Now, after over two years of delicate negotiations, Congress is finally introducing such a law — the federal revenge porn bill — which, if passed, could help revenge porn victims like Vora prosecute their aggressors.
The Intimate Privacy Protection Act (IPPA) was introduced by Rep. Speieralongside co-sponsors Ryan Costello (R-Pa.), Katherine Clark (D-Mass.), Thomas Rooney (R-Fla.), and Gregory Meeks (D-N.Y.).
Revenge porn is the layman’s term for nonconsensual pornography, a crime that typically involves sharing or publishing nude or sexualized images of someone without their consent. Emerging alongside increased access to smartphones and social media, revenge porn often looks like what happened to Vora, but it can take various forms. In one of the highest-profile revenge porn cases, rapper 50 Cent published a privately acquired sex tape starring the ex-girlfriend of one of his rivals in order to shame him. The woman, Lastonia Leviston, sued and was awarded a $7 million settlement.
(A passage from the opening:)
Like so many of us, I have my browser set to remember all of my login credentials, so when I get the occasional request to re-enter information, I draw a blank. Far too many times, I enter the information I think is correct, only to get that annoying red text: “Your username and password is incorrect. Please try again.”
Passwords used to make sense. They were first used in the 1960s to protect critical computer systems from unauthorized access. A limited number of people used these systems, and each person likely only had one password to remember.
The failings of this crony capitalist dynamic have been noticed within the NFL as well. Asked last month what he would do were he the league’s president, Seattle Seahawks defensive star Richard Sherman was quick to point the finger at subsidies. “I’d stop spending billions of taxpayer dollars on stadiums and probably get us out of debt and maybe make the billionaires who actually benefit from the stadiums pay for them,” he said. “That kind of seems like a system that would work for me.”
When billionaires con the public into paying for their expenses, the public loses. In many cases, long after the stadium is demolished taxpayers are still paying on the bonds that paid for the construction. This isn’t rocket science. Giving multi-billionaires huge sums of tax money is a form of theft. That it happens so regularly is a savage indictment of the insularity, stupidity and lack of a public service mission in our morally bankrupt ruling class. jp
Here we have a man who for more than four decades has been repeatedly associated with racial discrimination or bigoted comments about minorities, some of them made on television for all to see. While any one episode may be ambiguous, what emerges over more than four decades is a narrative arc, a consistent pattern — and I don’t see what else to call it but racism.
The decades-long destruction of American manufacturing profoundly changed the working class — neighborhoods, jobs and families. What had once been nearly universal, guaranteed well-paying jobs for young men fresh from high school graduation were yanked overseas with little regard for the devastation left behind.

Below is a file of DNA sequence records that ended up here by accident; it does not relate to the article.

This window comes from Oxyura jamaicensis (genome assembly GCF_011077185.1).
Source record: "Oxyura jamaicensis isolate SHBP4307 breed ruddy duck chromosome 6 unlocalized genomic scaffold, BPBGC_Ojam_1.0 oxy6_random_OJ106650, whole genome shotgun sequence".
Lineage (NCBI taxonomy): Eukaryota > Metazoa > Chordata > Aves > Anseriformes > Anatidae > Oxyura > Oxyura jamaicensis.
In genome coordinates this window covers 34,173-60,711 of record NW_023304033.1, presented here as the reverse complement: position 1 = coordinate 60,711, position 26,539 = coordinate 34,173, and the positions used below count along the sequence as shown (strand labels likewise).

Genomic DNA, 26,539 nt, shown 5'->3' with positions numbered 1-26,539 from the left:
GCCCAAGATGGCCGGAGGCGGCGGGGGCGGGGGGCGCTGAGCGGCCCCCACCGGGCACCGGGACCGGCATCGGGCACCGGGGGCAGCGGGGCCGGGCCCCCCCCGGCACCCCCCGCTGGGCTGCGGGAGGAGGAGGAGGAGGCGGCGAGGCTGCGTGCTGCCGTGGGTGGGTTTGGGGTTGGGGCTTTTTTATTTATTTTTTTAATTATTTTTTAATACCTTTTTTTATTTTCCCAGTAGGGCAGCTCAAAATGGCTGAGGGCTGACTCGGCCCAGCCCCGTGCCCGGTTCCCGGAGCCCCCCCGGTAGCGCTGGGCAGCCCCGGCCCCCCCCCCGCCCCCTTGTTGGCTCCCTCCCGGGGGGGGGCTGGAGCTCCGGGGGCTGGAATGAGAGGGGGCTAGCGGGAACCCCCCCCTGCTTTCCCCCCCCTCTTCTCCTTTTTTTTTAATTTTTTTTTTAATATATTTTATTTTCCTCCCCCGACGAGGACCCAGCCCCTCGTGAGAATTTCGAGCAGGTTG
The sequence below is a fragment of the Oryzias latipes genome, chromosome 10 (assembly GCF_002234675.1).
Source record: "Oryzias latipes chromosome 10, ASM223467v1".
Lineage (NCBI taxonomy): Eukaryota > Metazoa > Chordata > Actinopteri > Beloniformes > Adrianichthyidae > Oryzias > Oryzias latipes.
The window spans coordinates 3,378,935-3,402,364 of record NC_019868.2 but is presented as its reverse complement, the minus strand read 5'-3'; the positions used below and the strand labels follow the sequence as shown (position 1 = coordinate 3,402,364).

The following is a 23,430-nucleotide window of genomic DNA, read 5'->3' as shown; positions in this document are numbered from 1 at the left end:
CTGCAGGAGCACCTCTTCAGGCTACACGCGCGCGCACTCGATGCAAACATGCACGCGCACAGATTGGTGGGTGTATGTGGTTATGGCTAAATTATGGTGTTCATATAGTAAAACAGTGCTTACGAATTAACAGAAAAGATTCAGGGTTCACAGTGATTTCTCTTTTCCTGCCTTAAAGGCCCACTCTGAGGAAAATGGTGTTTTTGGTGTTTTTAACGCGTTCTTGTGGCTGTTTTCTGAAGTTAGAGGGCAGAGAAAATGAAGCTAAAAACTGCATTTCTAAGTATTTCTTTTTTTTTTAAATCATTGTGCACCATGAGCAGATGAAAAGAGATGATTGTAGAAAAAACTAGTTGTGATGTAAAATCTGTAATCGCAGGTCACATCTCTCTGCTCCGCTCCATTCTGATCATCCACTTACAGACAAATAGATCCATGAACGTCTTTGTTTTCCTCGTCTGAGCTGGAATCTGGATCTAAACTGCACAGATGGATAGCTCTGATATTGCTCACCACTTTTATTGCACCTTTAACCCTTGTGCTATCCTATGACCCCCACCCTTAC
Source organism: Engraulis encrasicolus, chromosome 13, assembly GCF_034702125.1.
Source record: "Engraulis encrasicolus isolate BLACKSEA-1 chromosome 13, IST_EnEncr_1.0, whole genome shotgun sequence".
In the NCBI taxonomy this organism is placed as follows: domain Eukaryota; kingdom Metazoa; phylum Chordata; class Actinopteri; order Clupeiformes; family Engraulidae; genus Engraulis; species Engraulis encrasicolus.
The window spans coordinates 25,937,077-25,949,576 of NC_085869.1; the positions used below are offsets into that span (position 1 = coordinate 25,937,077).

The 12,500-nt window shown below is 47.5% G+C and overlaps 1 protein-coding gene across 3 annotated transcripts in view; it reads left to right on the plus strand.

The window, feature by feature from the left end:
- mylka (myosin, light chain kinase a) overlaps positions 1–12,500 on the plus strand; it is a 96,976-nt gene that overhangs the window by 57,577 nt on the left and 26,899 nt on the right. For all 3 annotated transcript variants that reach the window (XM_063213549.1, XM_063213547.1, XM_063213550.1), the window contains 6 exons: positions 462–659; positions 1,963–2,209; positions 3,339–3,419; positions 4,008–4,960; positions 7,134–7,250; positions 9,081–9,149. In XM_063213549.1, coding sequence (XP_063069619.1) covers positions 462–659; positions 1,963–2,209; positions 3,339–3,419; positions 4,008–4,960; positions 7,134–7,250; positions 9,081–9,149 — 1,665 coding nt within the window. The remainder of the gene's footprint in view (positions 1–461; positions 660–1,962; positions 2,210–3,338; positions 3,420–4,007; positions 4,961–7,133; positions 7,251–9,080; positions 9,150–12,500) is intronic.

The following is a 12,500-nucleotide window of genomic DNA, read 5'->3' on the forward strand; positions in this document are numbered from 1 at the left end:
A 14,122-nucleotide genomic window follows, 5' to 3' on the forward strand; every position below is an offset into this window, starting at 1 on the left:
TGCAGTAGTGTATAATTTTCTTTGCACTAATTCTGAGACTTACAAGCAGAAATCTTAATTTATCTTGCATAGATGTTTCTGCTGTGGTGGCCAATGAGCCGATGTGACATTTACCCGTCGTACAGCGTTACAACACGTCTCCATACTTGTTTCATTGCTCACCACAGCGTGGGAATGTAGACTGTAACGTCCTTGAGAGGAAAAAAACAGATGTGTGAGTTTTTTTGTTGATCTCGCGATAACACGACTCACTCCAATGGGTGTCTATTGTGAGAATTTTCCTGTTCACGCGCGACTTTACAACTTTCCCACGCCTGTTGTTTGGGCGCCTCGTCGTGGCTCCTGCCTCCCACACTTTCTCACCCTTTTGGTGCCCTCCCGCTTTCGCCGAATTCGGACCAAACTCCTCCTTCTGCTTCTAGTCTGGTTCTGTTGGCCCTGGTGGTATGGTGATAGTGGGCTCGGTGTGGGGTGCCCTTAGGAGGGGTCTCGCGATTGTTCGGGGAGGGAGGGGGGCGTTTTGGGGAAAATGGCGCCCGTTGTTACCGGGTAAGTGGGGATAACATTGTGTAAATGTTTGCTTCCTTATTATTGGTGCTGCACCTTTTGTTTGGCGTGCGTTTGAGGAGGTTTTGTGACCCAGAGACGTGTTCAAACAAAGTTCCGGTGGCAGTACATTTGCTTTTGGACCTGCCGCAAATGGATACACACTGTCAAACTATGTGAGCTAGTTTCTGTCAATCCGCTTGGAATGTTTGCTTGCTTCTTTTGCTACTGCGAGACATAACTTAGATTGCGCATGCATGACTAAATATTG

To add insult to injury, the loss of manufacturing jobs was often heralded as a sign of progress. As the economic contribution of these former working-class heroes to our nation dwindled and the technology revolution sizzled, in many people’s minds, millions of men became zeroes. They seemed to be a dusty anachronism in a sparkling new economy.
That these people, their lives and their jobs meant and mean so little to our ruling class is a giant exclamation point on the need for system wide change. When millions of peoples’ lives become irrelevant, it is time to boot out the current band of besotted fools who told us that all these trade deals and all the job destruction were good things. jp
But nothing seemed to stop Trump. And now, joined by Gov. Mark Pence, the most extreme anti-woman vice presidential candidate in a generation, a man who spouts nothing but reckless, vicious and hateful rhetoric is just one step away from the nation’s highest office.
But there is one group that can and will stop him: women. Women, who have been so frequently criticized, derided, humiliated and underestimated by Trump, will be the ones to bring him down.
It’s a numbers game, plain and simple. Women, who make up a majority of the general population and 53 percent of voters, unsurprisingly have an overwhelmingly negative opinion of the man fond of calling them “bimbos,” “dogs” and “fat pigs.”
In fact, more than 70 percent of registered women voters view Donald Trump negatively. And it’s not just Democratic women who dislike him; polls show that nearly half of Republican women primary voters — 47 percent — said that they “could not imagine” themselves supporting Trump, despite the fact that he’s their party’s nominee.